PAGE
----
Get the Look of Traditional Tile with the Easy Installation of Adhesive Vinyl.
By Matt Weber
Fool your friends and neighbors with stick-down tile that has the appearance of genuine stone. With careful planning and grouted joints, you can install a new vinyl floor with a classic look much faster and easier than using thinset mortar and ceramic or stone tile.
This project was inspired by a friend of mine with a pet husky named Niko who had been mistakenly locked in the bathroom. My friend went to work, and Niko awoke from his nap in a panic. He tried to dig his way out of the room, right through the existing resilient flooring. By the time he was discovered Niko had destroyed half the floor. It was high time for replacement (the floor, not the dog), and we decided on the vinyl tile installation detailed here.
Prep & Materials
For this type of flooring, I suggest choosing adhesive-backed vinyl tile from a reputable manufacturer. Cheaper stick-down tiles usually have inferior adhesive, and the last thing you want are tiles that don’t bond to the subfloor.
For grout, I use a ready-to-use, premixed sanded acrylic grout that is formulated for use with vinyl tile.
Pick up a bag of plastic tiles spacers, too, which help keep all the joints the same size. Tile spacers come in different sizes, and the size is up to you. My personal opinion is that smaller is better, because it provides less grout surface to collect dirt and grime. We chose spacers small enough for 1/8-in. joints.
In our situation we had to remove the existing flooring and old adhesive. This leaves a residue on the floor, so to ensure a solid bond for the new flooring we primed the subfloor. To do this, buy a bottle of Multipurpose Floor Primer.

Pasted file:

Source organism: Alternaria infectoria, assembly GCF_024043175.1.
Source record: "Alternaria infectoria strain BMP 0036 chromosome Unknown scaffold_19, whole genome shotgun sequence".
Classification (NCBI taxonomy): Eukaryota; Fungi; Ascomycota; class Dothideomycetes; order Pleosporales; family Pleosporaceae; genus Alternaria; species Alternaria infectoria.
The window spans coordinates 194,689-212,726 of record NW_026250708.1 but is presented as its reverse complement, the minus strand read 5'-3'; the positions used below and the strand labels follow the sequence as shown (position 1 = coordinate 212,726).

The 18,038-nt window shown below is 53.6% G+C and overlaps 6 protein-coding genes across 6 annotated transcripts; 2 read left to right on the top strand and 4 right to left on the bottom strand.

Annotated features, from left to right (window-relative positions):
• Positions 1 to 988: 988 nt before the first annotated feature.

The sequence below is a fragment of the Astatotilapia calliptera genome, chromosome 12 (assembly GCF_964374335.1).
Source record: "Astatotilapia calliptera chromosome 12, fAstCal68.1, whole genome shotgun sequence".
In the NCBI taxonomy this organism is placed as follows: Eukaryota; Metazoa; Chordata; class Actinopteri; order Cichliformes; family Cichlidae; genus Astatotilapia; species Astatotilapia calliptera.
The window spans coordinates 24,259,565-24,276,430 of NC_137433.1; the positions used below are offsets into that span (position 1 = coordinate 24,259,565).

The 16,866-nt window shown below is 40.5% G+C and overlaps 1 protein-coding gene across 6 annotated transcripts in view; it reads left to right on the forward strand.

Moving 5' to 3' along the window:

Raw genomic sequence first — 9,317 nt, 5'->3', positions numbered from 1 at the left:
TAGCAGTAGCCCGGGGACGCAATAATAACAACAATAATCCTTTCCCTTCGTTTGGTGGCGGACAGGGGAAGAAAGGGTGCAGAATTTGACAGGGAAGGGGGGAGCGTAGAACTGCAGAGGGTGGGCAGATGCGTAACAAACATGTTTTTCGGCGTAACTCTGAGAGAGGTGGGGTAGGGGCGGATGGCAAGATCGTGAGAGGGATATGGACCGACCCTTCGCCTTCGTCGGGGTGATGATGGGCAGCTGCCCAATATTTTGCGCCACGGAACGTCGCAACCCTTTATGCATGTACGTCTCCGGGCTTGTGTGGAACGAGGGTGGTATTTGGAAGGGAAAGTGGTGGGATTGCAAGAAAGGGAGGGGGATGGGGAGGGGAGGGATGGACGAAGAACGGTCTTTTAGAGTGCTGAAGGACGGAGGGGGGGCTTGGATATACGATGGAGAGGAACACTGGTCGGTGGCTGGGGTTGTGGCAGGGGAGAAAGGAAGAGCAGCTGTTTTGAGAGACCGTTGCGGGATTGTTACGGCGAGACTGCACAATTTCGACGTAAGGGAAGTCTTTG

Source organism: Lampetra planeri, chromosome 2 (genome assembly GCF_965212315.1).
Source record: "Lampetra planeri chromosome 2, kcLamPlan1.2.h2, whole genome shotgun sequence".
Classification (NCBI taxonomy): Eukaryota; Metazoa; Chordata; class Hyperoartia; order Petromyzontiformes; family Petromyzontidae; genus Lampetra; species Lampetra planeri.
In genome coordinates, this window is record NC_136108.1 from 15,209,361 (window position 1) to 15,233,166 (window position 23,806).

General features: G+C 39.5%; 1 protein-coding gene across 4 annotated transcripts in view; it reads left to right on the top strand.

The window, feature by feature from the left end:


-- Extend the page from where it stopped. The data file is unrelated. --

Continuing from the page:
The day prior to installing the floor, move the vinyl tiles into the room where they’ll be installed and leave them overnight. This allows the vinyl to warm to room temperature and become less brittle for installation.
Poor ol’ Niko had given me a jump on removing the old flooring, but there was still plenty of stubborn sheet vinyl between myself and the subfloor.
First, I took off the shoe molding. To prevent paint peeling off the base molding, which I wanted left intact, I ran a utility knife along the caulk line between the base and the shoe. The shoe molding then comes off with a pry bar. I used a piece of vinyl tile to protect the base molding when prying.
A hand scraper can be used to remove the old flooring and glue from the slab. I highly suggest, however, that you invest in scraper blades that fit into a reciprocating saw. You’ll also want more than one; we went through three on this small floor. But these time-saving attachments not only fly through demolition faster than you could do by hand, but they spare lots of wear and tear on your joints and knees.
Once the old vinyl and stubborn adhesive were stripped away, I swept the floor several times and even wiped over it with a damp cloth to remove all loose particles and ensure the floor was absolutely smooth. Any small pebbles or grit can show through the new vinyl tile as a visible bump, so it’s important to be thorough. The subfloor must be absolutely smooth and level.
Because of the old adhesive residue, I coated the subfloor with Multipurpose Primer from TEC Skill Set using a long-handled paint roller. Allow the primer to dry according to the manufacturer’s instructions.